Pot equity refers to the odds that a particular hand (or range of hands) will win, given the hand(s)/range(s) held by opponent(s), AFTER the river card is dealt.

Equity is usually expressed as a percentage, but can also be expressed as a ratio. It is important to note that the equity of a hand will usually go up or down as the hand progresses. If you have ever watched poker on television, and see a percentage shown next to a player’s hole cards. This indicates the player’s current equity in the hand. Quickly combining equity calculations, with pot odds calculations, is an important skill to have.


Let’s say we are playing $2/$5, and it folds to the cutoff who is holding KdKc. The cutoff (who has $500 in his stack) opens to $20. The button (who covers the cut-off), who has AhAs, 3-bets to $60. It folds to the cut-off, who 4-bets to $200. The button goes all-in for $500, and the cut-off quickly calls.

Just before the flop, the CO with KdKc has 18.74% equity. The button with AhAs has around 81.26% equity.

The exact suits each player is holding can impact these percentages.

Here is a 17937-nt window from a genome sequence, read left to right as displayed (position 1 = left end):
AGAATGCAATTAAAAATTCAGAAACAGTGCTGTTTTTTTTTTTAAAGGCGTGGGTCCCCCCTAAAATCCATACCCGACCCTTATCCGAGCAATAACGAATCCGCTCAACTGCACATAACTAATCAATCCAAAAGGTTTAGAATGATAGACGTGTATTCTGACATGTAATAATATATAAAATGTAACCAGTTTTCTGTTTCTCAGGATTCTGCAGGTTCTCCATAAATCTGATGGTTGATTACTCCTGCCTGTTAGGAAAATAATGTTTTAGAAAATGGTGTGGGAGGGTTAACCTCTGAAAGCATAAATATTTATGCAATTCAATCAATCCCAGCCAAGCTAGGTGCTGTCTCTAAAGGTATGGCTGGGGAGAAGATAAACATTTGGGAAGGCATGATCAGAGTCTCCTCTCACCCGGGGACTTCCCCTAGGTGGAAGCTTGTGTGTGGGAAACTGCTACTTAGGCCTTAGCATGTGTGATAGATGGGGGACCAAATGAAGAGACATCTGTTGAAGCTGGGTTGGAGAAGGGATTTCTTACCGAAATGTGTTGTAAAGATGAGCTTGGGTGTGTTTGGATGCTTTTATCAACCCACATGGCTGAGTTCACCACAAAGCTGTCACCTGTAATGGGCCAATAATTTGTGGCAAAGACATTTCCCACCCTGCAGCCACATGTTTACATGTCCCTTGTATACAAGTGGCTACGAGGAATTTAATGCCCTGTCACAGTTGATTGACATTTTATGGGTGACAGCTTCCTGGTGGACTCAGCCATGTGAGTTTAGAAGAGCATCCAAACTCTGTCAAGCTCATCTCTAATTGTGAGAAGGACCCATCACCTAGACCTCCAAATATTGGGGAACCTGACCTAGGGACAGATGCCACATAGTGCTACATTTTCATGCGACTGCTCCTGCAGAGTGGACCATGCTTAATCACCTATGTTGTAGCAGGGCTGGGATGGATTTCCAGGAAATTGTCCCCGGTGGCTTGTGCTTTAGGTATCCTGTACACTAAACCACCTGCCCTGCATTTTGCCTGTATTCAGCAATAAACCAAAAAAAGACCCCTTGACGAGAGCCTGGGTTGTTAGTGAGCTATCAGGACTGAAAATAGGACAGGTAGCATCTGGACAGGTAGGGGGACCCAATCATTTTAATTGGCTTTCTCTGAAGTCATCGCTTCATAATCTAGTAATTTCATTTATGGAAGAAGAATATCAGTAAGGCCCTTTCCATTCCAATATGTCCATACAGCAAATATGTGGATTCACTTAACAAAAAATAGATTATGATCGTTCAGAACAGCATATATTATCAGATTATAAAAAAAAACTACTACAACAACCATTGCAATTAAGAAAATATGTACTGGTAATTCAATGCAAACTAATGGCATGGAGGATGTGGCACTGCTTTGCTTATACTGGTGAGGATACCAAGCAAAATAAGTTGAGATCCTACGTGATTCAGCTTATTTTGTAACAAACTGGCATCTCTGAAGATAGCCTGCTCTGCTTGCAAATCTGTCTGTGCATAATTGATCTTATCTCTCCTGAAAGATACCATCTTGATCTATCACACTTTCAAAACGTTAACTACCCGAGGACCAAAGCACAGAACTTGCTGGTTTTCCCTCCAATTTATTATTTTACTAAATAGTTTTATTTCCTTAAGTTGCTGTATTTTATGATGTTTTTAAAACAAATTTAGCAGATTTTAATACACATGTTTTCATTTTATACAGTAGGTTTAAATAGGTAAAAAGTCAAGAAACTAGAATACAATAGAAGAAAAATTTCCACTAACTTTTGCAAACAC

If any other player has folded an A or K, this does NOT matter as we cannot know they have done this. You should note if you watch poker on television, the equities shown usually take account of the cards other players fold, where they are known.

If however, one or more cards are accidentally exposed by the dealer or another player (which does happen from time to time in live poker), this will have to be taken into consideration in your equity calculations.

If the flop comes Ks Qd Js, equities change considerably.

The CO’s KdKc has 75.96% equity, whilst the button’s AhAs has 24.04% equity.

CO has a set, but button is looking to hit one of the 4 remaining tens in the deck (which would make him a straight), or one of the 2 remaining aces in the deck (for a higher set than his opponent). That’s 6 direct outs to improve.